Sunday , September 20 2020

26 September 1943; Remembering Kefalonia’s loss

Like Zakynthos Kefalonia was also affected during WW2. Their biggest tragedy is now remembered by a monument erected on the island, to commemorate around nine thousand Italian soldiers from the Acqui division who died at the hands of the Germans. Some were also removed from the island and taken to detention camps, although not all survived.

Kefalonia had been invaded by the Italians in 1941 in the same week that Zakynthos was invaded. An attack on Italy in 1943, by allies saw an armistice declared by the then Italian government on September. News travelled fast and Italian soldiers in Greece, thought that the war was finally over. The Germans immediately began to disarm Italians across Greece, invading axis territories and taking control. The ionians didn’t escape.

Throughout September 1943, the Italian armies across Greece were treated appallingly and many suffered, and the numbers of Italians dying at the hands of the Germans steadily rose.

On September 24th, The Italian General on Kefalonia was executed alongside one hundred and thirty-six other Italian officers. Reports say that they were rounded up into groups and shot with machine guns and that some panicked and tried to escape, whilst others cried out. Thirty-seven survived when the chaplain intervened.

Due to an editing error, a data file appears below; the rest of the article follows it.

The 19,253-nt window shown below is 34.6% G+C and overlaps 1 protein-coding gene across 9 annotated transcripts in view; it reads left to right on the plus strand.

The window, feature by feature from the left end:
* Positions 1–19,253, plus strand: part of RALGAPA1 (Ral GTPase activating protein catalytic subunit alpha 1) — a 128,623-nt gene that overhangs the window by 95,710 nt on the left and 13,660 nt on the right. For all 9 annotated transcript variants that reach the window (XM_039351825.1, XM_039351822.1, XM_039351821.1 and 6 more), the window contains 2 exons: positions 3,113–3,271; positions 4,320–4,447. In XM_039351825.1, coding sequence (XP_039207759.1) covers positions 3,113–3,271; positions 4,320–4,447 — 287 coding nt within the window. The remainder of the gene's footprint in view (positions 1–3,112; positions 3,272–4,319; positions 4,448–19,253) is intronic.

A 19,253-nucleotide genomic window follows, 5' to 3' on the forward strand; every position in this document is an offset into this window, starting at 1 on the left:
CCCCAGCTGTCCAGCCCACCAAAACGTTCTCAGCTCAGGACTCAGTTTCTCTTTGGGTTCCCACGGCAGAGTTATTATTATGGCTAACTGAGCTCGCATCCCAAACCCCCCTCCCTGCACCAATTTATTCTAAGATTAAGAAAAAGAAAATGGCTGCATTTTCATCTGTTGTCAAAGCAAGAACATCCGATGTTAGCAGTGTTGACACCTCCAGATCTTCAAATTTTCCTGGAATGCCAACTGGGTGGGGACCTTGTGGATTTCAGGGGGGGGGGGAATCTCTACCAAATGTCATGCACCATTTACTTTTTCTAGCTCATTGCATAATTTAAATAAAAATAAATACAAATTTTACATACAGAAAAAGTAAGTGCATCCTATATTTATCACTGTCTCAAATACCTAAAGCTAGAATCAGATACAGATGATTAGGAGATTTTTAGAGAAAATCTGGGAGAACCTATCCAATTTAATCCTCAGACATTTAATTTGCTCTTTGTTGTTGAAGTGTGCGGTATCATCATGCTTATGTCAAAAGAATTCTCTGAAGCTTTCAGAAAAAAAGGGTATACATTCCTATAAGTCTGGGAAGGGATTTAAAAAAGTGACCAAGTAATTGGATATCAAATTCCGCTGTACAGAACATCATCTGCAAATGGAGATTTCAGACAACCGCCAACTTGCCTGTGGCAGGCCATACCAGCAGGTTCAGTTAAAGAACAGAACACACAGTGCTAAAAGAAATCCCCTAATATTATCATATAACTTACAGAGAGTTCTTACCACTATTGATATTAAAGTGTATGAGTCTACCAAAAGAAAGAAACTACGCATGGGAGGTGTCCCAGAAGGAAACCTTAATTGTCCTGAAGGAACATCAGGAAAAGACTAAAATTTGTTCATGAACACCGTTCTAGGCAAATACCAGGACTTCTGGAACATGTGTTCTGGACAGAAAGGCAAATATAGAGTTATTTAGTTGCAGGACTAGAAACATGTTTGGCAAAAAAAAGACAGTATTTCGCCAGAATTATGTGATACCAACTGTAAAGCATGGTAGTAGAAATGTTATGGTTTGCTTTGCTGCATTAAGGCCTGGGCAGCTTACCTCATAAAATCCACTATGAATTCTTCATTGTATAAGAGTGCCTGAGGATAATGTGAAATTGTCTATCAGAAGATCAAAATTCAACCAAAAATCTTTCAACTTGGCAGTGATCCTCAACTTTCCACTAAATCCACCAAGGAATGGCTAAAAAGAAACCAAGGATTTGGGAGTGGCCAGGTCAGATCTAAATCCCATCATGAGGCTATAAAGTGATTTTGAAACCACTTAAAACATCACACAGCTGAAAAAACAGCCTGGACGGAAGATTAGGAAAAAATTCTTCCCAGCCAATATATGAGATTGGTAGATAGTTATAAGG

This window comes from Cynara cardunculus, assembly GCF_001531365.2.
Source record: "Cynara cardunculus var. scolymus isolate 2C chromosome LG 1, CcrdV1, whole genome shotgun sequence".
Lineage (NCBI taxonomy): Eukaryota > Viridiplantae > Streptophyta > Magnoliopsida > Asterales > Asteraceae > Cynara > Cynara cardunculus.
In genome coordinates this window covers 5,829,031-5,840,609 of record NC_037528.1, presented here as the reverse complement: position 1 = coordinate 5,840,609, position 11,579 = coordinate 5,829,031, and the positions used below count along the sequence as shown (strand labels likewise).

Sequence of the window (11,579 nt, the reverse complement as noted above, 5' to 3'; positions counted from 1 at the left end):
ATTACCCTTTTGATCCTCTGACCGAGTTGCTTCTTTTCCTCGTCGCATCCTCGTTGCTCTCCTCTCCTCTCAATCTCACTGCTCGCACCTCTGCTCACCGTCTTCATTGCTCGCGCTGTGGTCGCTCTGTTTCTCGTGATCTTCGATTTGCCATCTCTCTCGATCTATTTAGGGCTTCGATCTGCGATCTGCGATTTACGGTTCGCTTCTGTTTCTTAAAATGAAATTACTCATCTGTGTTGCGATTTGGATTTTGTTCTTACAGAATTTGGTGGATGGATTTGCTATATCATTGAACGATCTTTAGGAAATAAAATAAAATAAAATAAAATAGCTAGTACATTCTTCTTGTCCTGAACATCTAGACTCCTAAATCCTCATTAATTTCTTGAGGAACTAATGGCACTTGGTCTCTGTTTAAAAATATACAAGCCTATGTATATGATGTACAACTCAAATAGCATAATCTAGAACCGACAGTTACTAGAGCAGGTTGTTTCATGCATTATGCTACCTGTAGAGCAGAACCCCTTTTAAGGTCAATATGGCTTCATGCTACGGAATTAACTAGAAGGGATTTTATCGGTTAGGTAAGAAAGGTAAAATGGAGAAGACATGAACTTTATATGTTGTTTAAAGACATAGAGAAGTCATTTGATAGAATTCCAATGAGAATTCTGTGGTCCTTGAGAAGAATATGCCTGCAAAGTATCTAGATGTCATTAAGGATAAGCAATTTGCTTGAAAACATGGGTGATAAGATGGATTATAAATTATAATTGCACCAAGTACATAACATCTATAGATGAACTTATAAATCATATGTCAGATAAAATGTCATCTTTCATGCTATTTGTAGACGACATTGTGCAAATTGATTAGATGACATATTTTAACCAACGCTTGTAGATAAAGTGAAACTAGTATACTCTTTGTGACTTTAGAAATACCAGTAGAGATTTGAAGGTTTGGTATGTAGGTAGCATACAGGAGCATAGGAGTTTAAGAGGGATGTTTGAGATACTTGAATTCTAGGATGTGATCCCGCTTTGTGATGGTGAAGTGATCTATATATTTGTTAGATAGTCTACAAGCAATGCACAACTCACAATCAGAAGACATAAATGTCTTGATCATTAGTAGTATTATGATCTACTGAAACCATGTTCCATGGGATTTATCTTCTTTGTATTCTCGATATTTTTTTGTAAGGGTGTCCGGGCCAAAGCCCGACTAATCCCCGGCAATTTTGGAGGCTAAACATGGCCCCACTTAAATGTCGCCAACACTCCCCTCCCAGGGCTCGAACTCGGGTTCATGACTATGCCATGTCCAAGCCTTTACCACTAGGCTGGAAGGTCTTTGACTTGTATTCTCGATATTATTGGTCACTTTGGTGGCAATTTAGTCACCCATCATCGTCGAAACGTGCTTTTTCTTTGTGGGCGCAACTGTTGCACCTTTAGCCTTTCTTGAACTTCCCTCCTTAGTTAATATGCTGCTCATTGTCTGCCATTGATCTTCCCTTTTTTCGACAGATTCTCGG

The Germans demanded that twenty Italians take the dead Italians bodies out to sea to dump them, as the boats made their way through the waters the Germans blew up the boats killing the Italians.

This wasn’t the end of the horrors that faced the Italians on Kefalonia by the 26th September 1943 around five thousand Italians officers were tried as deserters and executed. Most were killed over a two hour period, by gunshot, in various locations such as votives, quarries or against walls. It’s rumoured that during the executions the officers were even forced to sing by the Germans. Many of the dead Italians were either dumped at sea, left where they were or burned.

It’s thought that around four thousand Italians escaped death but were instead sent to detention camps. Sadly it’s said that around three thousand of them died when their transport boats hit sea mines.

What happens to the Italian division on Kefalonia was horrific. So many men died and it’s incomprehensible that such cruelty could have taken in such an idyllic part of the world.

Today we pay our respects to our neighbour Kefalonia and to those Italian soldiers who lost their lives in such a terrible way.

About Chrissie Parker

Chrissie Parker joined the Zakynthos Informer Team in 2014. Chrissie’s first experience of the island was a combined birthday and wedding celebration, in true Zakynthian style. Since then she has been able to combine her love of the island, including its incredible history, tradition and culture, with her love of writing.

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